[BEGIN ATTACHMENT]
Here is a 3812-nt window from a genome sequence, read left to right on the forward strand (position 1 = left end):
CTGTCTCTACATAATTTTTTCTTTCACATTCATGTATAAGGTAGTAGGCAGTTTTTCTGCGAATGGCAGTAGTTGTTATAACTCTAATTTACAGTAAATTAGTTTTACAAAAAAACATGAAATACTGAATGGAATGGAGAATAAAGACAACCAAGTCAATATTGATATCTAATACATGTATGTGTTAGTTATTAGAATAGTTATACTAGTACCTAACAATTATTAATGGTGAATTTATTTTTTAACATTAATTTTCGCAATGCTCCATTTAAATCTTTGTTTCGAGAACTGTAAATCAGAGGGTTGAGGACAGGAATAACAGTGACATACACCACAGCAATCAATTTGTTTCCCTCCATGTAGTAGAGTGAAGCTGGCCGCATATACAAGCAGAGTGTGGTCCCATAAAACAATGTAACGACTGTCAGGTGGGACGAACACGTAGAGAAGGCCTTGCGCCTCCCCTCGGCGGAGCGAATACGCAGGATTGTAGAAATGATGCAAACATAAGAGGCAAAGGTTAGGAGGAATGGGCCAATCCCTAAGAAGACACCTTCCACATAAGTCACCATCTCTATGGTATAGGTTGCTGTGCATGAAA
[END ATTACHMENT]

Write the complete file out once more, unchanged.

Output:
Here is a 3812-nt window from a genome sequence, read left to right on the forward strand (position 1 = left end):
CTGTCTCTACATAATTTTTTCTTTCACATTCATGTATAAGGTAGTAGGCAGTTTTTCTGCGAATGGCAGTAGTTGTTATAACTCTAATTTACAGTAAATTAGTTTTACAAAAAAACATGAAATACTGAATGGAATGGAGAATAAAGACAACCAAGTCAATATTGATATCTAATACATGTATGTGTTAGTTATTAGAATAGTTATACTAGTACCTAACAATTATTAATGGTGAATTTATTTTTTAACATTAATTTTCGCAATGCTCCATTTAAATCTTTGTTTCGAGAACTGTAAATCAGAGGGTTGAGGACAGGAATAACAGTGACATACACCACAGCAATCAATTTGTTTCCCTCCATGTAGTAGAGTGAAGCTGGCCGCATATACAAGCAGAGTGTGGTCCCATAAAACAATGTAACGACTGTCAGGTGGGACGAACACGTAGAGAAGGCCTTGCGCCTCCCCTCGGCGGAGCGAATACGCAGGATTGTAGAAATGATGCAAACATAAGAGGCAAAGGTTAGGAGGAATGGGCCAATCCCTAAGAAGACACCTTCCACATAAGTCACCATCTCTATGGTATAGGTTGCTGTGCATGAAA